Last Updated on June 19, 2017 by Cindy Bekesi
For many, this Father’s Day weekend was a festive time to pay tribute to a figurehead, protector, and pillar of family that brings up fond memories of special times. But what if you grew up in a home where you dad was routinely violent towards your mother regularly – where you lived in fear for her wellbeing, and maybe yours and that of your siblings as well?
If you find it difficult to celebrate Father’s Day, perhaps you grew up in a home just like this – facing Childhood Domestic Violence (CDV)?
Or perhaps you know someone who did? Childhood Domestic Violence (CDV) is when you grow up living in a home with violence between your parents or violence towards a parent, perhaps from a stepparent or significant other.
For those who grew up with CDV, this holiday, like other holidays, may bring up conflicting emotions or an urge to avoid idea altogether. What makes feelings around this holiday even more challenging is that you may have love for the man who helped give you life and raise you. But at the same time, you can’t forget the memories of watching or hearing the pain he caused to one of the most important people in your young life – and being powerless to stop it.
An estimated 1 in 7 Americans experienced CDV growing up.
For the estimated 40+ million adults in the US who experienced CDV – particularly men – memories of childhood and their fathers are often tied to strong feelings of guilt, shame, resentment, and sadness – not what you would typically associate with Father’s Day. These are some of the 10 negative beliefs formed growing up in that home. These beliefs often carry over into adulthood, impacting your self-concept. But they don’t just shape how you feel about YOURSELF – they become the cornerstone of how you view and treat others, the choices you make, your successes and failures, and the overall quality and direction of your life… AND you may not even know it. They have a defining impact on all 4 key pillars of your life – physical health, mental health, behaviors, and relationships. Those who experience CDV are 6x more likely to commit suicide, 50% more likely to abuse drugs and alcohol, and 74% more likely to commit a violent crime. And it is the SINGLE best predictor of being a victim or perpetrator of domestic violence later in life.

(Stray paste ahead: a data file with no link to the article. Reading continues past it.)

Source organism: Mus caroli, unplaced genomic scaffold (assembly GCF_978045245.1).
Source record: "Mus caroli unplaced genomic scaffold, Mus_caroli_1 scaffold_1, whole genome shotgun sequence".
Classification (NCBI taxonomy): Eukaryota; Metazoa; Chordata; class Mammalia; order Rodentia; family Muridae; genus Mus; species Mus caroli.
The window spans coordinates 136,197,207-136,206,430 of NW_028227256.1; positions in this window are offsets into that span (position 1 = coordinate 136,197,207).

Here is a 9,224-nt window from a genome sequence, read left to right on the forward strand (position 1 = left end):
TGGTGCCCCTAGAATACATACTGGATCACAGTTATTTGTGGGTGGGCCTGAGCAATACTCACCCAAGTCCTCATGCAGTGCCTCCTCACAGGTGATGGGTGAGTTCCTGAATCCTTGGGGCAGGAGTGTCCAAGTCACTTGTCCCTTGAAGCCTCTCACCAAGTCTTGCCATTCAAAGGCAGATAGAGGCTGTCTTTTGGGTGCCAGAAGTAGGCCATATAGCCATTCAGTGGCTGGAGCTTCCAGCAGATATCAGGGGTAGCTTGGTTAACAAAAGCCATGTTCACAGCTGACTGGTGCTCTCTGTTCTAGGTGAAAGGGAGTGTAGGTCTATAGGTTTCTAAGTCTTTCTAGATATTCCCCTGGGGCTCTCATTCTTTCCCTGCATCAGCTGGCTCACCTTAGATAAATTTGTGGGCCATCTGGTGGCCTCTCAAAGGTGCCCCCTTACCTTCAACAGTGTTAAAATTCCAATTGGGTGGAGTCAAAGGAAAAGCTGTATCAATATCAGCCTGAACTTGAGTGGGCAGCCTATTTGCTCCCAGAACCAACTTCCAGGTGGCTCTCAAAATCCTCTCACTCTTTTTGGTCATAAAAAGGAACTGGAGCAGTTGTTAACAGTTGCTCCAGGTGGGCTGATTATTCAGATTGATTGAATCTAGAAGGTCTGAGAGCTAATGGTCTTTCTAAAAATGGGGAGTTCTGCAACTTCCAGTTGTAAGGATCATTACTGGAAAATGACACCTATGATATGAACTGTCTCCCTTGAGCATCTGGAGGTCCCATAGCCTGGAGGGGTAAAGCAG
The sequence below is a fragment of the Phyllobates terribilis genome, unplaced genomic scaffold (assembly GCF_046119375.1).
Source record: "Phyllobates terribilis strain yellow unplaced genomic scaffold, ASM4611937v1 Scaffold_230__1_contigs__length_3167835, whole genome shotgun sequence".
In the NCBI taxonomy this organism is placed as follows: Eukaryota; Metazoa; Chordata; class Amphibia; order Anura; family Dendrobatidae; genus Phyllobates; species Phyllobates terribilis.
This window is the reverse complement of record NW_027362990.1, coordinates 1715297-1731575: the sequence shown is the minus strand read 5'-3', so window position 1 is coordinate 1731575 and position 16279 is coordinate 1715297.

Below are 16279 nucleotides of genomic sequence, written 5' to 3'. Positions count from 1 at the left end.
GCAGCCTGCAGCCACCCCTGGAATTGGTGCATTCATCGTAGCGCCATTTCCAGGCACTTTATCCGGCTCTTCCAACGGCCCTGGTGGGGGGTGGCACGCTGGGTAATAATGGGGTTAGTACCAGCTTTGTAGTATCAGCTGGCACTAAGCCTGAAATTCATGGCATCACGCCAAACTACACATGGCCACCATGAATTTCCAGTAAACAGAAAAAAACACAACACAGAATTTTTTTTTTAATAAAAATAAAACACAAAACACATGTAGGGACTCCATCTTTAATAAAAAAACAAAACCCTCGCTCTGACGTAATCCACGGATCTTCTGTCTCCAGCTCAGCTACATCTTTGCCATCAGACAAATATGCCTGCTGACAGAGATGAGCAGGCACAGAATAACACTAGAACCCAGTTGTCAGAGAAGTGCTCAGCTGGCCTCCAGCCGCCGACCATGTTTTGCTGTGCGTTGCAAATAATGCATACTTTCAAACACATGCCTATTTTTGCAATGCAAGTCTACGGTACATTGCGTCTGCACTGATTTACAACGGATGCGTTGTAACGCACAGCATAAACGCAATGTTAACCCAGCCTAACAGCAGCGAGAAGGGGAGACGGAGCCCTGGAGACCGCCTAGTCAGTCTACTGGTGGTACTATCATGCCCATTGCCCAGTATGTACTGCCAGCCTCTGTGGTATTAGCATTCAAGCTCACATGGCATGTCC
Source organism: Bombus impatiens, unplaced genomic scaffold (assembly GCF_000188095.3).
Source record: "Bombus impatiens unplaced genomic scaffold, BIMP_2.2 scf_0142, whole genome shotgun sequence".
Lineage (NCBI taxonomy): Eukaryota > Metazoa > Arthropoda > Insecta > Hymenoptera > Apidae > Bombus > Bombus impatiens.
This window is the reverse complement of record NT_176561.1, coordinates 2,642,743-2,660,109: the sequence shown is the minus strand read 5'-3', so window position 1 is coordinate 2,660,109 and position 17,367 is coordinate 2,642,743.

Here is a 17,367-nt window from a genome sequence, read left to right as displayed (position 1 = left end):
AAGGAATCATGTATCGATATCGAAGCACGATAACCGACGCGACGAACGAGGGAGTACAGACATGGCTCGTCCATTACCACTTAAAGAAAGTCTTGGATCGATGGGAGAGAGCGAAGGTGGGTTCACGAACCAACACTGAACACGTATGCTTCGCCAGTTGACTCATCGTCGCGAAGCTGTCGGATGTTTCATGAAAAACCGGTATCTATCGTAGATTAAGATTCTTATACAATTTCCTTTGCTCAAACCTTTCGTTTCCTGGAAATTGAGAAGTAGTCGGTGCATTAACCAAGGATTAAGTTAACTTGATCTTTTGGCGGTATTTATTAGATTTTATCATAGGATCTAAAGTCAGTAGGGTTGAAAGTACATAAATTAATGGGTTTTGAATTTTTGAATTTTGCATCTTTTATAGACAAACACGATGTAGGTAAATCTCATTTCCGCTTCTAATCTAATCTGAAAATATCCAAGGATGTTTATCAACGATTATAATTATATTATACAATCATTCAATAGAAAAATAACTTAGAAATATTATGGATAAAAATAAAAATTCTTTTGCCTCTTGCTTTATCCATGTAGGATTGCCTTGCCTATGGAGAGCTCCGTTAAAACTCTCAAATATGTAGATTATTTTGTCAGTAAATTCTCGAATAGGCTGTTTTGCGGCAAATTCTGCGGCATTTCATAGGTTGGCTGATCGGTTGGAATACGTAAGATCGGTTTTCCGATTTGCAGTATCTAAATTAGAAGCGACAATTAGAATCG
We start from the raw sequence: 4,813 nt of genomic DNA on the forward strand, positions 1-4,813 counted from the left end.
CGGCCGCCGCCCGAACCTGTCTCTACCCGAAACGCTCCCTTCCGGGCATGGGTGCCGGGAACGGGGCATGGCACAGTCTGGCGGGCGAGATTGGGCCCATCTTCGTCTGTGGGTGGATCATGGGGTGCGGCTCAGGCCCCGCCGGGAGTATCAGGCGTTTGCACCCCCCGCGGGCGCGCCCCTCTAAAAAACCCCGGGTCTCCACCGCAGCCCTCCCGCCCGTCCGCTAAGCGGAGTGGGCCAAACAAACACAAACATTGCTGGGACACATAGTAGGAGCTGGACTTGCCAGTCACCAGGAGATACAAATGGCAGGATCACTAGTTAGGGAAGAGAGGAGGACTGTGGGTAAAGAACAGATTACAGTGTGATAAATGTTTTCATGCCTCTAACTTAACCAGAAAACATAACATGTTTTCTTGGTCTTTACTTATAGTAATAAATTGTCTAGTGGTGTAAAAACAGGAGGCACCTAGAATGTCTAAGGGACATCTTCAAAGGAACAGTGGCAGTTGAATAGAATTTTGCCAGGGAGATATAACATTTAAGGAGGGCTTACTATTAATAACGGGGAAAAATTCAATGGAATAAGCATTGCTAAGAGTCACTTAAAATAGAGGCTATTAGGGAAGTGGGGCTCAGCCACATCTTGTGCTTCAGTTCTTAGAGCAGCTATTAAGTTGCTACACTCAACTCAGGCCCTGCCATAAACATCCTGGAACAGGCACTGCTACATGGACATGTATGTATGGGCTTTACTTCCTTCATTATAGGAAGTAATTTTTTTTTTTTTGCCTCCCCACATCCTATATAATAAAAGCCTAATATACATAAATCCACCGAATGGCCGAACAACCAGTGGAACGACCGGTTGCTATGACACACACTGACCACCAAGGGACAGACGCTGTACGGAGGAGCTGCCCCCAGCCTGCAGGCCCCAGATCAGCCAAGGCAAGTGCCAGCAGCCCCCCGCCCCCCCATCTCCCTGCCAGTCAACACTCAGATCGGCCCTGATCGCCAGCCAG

But research shows the damage CAN BE REVERSED…the ties repaired.
Recognizing your childhood experience for what it is – CDV – understanding its impact, and taking the first step to transforming your beliefs can be the catalysts for empowerment and a whole new life for you. Here is the FIRST STEP. This is the gateway to the information, tools, and support you need to change your life.
If you care about or work with someone who experienced CDV, through some simple tools and steps, you can be a trigger to transforming their belief system and help change their life. Here’s how:
If you seek to pay it forward by helping change the lives of others who grew up in such a home and still struggle, consider making a small gift towards our programs and campaigns geared towards reaching and helping children impacted today and adults who were impacted as children.
The path to making holidays like Father’s Day festive again is only a click away. Take the first step today!